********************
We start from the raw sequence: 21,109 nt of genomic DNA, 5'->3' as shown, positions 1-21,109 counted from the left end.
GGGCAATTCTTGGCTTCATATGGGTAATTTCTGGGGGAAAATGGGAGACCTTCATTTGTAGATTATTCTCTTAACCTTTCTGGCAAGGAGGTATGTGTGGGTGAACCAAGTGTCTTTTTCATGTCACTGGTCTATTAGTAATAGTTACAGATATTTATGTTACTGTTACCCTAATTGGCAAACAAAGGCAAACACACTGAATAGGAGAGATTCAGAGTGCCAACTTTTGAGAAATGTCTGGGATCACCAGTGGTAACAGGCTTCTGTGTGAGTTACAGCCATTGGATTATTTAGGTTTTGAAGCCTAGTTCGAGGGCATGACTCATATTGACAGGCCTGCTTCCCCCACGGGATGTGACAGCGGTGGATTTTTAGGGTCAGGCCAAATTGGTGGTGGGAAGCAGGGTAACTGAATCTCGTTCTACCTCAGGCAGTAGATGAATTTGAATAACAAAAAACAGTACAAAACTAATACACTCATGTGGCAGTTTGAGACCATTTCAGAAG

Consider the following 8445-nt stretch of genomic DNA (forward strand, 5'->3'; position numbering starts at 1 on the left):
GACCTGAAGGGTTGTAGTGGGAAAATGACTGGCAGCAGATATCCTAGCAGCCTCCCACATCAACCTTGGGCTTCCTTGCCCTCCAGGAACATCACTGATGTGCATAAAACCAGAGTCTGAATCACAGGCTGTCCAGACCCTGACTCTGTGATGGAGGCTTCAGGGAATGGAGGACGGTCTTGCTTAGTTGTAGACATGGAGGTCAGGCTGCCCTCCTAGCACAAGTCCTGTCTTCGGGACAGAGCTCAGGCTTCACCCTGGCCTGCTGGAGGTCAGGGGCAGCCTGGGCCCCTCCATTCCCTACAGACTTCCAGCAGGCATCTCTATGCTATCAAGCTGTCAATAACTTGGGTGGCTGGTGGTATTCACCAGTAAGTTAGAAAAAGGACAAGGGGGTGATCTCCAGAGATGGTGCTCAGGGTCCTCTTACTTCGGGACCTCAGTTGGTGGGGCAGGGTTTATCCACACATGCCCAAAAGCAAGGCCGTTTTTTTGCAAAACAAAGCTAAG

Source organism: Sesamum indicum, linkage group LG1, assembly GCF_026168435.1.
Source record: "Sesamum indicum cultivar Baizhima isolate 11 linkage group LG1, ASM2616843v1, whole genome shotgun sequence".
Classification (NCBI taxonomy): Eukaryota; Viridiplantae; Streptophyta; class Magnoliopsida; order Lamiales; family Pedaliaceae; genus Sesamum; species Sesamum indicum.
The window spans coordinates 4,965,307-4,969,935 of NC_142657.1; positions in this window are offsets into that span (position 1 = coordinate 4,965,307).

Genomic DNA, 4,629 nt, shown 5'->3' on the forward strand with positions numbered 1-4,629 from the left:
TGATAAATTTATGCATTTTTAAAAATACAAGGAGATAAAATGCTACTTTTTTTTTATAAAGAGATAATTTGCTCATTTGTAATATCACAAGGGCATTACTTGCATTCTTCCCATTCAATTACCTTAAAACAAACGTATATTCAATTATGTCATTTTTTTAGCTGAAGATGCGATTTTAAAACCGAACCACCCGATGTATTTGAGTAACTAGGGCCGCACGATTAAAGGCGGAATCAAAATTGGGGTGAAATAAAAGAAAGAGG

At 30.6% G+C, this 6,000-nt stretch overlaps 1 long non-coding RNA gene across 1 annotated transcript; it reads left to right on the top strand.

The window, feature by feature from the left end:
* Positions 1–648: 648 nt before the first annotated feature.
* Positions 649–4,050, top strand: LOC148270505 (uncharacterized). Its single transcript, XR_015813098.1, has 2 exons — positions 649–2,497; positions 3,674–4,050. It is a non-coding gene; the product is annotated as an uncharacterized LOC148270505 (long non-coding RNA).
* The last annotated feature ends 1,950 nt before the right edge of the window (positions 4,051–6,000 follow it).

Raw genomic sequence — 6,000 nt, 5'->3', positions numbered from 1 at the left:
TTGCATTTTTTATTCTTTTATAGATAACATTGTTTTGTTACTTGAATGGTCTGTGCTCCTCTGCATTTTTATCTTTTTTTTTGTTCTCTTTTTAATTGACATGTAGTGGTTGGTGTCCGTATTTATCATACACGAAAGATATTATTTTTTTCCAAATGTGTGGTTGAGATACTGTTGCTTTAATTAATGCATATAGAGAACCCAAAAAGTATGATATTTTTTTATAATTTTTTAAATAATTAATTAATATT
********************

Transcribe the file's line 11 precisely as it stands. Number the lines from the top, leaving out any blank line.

At 30.6% G+C, this 6,000-nt stretch overlaps 1 long non-coding RNA gene across 1 annotated transcript; it reads left to right on the top strand.